BLUFFTON—St. Gregory the Great School recently became the first non-public school in South Carolina and the first Catholic school in the Diocese of Charleston to receive national certification for its STEM education program.
The school is also one of only 15 Catholic schools nationwide to be STEM-certified.
Principal Christopher Trott said they received certification from Cognia (formerly known as AdvancED), a non-profit international accrediting organization.
Trott said incorporating STEM (Science, Technology, Engineering and Math), across the curriculum has been a focus at St. Gregory the Great for the past five years, adding that they follow the STREAM model, which also incorporates religious education and the arts.
The school serves 183 students in pre-kindergarten through the sixth grade.
The goal of a STEM curriculum is not only to educate students in subjects they will need for future careers, but also to teach them how to adapt those skills in real life. The curriculum encourages creativity and problem-solving, Trott said.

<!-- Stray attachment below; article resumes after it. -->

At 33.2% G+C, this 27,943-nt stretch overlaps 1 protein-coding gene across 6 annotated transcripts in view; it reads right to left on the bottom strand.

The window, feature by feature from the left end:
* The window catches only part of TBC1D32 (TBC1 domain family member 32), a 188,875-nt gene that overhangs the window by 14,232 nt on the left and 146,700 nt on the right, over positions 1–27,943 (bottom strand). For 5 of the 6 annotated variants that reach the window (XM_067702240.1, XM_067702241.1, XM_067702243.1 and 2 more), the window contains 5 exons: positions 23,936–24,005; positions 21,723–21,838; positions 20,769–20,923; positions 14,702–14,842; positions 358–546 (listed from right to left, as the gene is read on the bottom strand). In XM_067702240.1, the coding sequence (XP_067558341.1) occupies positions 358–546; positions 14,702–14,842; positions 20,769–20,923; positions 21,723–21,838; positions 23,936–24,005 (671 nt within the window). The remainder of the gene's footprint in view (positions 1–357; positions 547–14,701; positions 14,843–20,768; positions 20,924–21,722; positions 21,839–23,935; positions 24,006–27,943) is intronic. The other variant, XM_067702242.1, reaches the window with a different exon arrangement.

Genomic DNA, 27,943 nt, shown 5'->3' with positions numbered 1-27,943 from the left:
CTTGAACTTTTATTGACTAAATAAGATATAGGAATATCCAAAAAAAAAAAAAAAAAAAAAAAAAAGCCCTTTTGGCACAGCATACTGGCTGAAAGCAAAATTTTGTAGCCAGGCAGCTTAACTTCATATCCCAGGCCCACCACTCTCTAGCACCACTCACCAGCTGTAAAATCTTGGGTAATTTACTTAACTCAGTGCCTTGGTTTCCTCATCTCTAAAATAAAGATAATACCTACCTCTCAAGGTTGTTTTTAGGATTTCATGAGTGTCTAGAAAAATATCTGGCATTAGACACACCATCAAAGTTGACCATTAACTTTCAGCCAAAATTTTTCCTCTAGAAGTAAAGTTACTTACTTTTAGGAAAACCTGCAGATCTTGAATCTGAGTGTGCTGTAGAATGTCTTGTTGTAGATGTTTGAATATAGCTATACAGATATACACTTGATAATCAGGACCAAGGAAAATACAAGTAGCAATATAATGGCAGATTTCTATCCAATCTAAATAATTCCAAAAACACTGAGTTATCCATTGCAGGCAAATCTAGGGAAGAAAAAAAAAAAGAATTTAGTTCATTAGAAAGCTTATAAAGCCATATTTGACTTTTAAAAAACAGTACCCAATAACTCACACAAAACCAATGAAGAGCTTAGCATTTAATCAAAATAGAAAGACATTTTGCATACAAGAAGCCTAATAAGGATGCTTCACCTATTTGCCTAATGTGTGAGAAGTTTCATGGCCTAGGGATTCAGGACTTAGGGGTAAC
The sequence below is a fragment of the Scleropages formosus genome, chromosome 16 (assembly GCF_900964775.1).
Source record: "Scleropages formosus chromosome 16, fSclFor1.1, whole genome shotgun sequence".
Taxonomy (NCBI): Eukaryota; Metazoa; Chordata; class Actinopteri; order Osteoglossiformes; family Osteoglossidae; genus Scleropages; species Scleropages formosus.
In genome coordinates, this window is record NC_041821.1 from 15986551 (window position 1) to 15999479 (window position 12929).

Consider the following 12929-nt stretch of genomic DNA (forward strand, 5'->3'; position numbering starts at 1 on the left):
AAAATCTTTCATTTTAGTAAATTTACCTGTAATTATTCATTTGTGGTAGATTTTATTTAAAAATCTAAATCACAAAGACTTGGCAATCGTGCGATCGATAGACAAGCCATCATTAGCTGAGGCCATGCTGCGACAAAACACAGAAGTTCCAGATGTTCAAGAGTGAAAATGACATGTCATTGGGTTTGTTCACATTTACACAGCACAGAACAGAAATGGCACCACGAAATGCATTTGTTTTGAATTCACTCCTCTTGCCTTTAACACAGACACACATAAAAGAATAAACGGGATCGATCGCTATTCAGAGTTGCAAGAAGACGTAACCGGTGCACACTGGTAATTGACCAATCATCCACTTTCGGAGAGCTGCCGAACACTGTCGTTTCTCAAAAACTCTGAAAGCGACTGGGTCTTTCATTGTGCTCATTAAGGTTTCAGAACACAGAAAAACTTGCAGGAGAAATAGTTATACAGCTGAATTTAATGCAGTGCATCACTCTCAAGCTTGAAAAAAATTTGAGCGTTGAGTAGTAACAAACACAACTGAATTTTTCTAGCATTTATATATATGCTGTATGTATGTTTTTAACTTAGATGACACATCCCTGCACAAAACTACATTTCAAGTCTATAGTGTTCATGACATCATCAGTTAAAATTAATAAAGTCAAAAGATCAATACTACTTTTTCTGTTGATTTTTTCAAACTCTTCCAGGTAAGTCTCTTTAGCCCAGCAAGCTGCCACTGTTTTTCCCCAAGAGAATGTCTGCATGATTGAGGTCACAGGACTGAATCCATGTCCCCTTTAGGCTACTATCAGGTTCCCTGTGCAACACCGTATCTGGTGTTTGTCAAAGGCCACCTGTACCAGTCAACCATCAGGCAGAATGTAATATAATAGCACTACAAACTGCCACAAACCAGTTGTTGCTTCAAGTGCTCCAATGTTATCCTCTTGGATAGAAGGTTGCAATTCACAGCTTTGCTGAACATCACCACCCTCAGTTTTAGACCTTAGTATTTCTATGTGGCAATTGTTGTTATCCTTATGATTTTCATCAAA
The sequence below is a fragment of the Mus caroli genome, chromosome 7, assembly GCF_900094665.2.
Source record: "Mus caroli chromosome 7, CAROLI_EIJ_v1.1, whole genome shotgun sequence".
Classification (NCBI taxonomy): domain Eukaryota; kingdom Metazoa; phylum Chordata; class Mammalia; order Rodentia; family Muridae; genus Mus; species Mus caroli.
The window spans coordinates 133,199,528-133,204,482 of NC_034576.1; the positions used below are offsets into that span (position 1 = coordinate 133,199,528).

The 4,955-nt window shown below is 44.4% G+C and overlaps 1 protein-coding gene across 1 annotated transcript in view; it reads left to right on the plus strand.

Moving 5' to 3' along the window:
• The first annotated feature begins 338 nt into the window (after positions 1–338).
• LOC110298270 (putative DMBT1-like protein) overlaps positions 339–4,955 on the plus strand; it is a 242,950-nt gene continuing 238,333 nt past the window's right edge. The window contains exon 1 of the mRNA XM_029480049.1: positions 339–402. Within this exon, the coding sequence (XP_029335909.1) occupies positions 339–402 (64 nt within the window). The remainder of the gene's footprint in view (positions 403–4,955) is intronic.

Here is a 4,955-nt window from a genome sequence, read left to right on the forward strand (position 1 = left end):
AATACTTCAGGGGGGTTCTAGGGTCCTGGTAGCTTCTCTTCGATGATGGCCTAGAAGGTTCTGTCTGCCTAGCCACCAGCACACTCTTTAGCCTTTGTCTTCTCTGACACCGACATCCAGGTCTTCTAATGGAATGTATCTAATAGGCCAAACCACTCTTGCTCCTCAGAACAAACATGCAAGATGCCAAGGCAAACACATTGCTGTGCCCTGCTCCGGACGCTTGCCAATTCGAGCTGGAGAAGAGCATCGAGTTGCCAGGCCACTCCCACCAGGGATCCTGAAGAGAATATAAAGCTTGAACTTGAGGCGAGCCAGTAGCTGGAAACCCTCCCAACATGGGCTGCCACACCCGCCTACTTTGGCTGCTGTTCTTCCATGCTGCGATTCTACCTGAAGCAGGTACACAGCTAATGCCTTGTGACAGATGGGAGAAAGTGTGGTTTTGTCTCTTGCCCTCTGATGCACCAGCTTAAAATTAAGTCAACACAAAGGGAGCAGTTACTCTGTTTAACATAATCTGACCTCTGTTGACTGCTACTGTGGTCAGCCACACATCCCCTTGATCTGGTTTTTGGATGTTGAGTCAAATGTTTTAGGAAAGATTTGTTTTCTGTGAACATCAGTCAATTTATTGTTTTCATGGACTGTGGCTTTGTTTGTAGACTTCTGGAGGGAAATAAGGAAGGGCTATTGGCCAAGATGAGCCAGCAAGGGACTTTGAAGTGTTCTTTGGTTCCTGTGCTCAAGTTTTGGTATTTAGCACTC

“It’s all about focusing your school on creating an environment that prepares students for college and the careers they will be entering in the very near future,” Trott said. “We’re working on building the potential of 21st-century learners so they can be prepared to take on positions and jobs that might not even exist right now.”
To receive certification, educators at St. Gregory the Great had to show examples of how they apply the STREAM model around the school.
One of the most notable programs is the St. Gregory the Great Garden project, which involves students in every grade. Over the past year, students have explored science through growing loofah gourds, and employed business and math skills as they worked on a project to make and market loofah products.
The school has also introduced engineering classes for all students and a math lab in addition to regular math classes for fourth- through sixth-graders.